Josh Michael: Alex Wells succeeds by going against the grain

When it comes to pitching prospects, both before they are even drafted and after, all of the talk tends to be about how hard they throw their fastball. While I won't argue that it's nice when a guy can throw a mid-to-upper 90s fastball, I'll take a guy who gets outs, pounds the zone and makes a hitter earn his way on base. Orioles prospect Alex Wells, a left-hander, falls into that latter category, and I'm glad he's in the O's system.

Wells, 21, is one of the rare International free agent signings in the Orioles system. The O's signed him out of Australia back in August 2015.

Ever since then, all the lefty has done is get people out and prevent the other team from scoring very many runs, which in the end is what pitching is all about.

Currently ranked 11th on both the MLBPipeline and Baby Birdland O's prospects lists, Wells is against the grain in so many ways in comparison to most pitching prospects. He does not own a mid-90s fastball, doesn't live on the strikeout and is not afraid to pound the strike zone to avoid free passes.

He throws his fastball in the upper 80s, while touching 90-9 mph on occasion, but uses his above-average secondary pitches to make his fastball play up. His changeup is one of the better ones I have seen from such a young arm and he also owns a good curveball, the 12-to-6 kind. So when you are a hitter, you have three quality pitches to look for that can range 15-20 mph difference, and that's simply hard to hit against.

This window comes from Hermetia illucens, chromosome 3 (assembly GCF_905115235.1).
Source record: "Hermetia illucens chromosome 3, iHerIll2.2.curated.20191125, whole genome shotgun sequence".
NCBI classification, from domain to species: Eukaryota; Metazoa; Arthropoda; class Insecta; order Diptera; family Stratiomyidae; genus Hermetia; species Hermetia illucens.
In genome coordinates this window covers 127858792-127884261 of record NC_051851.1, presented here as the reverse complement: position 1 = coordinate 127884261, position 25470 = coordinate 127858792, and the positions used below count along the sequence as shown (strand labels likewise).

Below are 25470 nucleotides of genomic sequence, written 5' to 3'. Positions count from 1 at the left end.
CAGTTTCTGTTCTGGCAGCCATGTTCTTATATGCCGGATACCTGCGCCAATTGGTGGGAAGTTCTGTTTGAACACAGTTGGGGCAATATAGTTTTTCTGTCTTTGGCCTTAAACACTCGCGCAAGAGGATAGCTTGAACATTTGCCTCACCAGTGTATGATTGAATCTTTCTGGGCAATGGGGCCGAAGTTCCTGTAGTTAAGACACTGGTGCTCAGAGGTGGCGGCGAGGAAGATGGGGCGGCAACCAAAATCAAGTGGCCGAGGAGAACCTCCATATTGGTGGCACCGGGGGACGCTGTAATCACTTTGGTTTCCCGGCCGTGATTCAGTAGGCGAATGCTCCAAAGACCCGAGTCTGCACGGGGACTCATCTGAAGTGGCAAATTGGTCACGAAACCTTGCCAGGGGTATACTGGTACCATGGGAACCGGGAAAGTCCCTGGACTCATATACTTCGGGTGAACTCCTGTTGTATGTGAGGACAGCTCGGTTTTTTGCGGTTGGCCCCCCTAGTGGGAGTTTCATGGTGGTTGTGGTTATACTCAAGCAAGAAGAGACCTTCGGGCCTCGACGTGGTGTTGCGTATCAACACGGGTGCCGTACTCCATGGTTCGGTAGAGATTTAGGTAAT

To make matters even worse for hitters is the fact that Wells' command of all his pitches is so good that it sometimes looks like the catcher could literally sit on his bottom behind the plate because Wells puts the ball right in the mitt.

Just how good is that command? How about the fact that over his first two years in the organization (2016-17), Wells threw 202 2/3 combined innings and walked just 19 batters?

Last season with the low Single-A Delmarva Shorebirds, Wells was one of the top pitchers in the entire South Atlantic League and went 11-4 with a 2.38 ERA and a 0.91 WHIP over 25 starts and 140 innings pitched. He walked 10 batters all year and struck out 113. His performance earned him the Orioles' Jim Palmer minor league Pitcher of the Year Award, given to the best pitcher in the O's farm system.

This year, pitching for the high Single-A Frederick Keys, Wells has picked up right where he left off. After his start on Tuesday, Wells owns a 2.40 ERA with a 1.20 WHIP and has struck out 13 over 15 innings. Of his three starts, last night's was not his best - eight hits, two walks, two earned runs in 4 2/3 innings - but it's pretty easy to feel like that's going to be an outlier and not the norm.

He may not light up a radar gun or make a catcher's mitt pop with the noise that turns heads, but odds are, when you go see Wells pitch, you are not going to see many opposing batters reach base. In the end, that's the name of the game, right?

Josh Michael blogs about the Orioles for Baby Birdland. Follow him on Twitter: @BabyBirdland. His opinions on the Orioles will appear here as part of's longstanding initiative of welcoming guest bloggers to our pages. All opinions expressed are those of the guest bloggers, who are not employed by but are just as passionate about their baseball as our roster of writers.

O's game blog: Kevin Gausman faces the Tigers
More notes from Doolittle and Turner after 5-2 ser...

By accepting you will be accessing a service provided by a third-party external to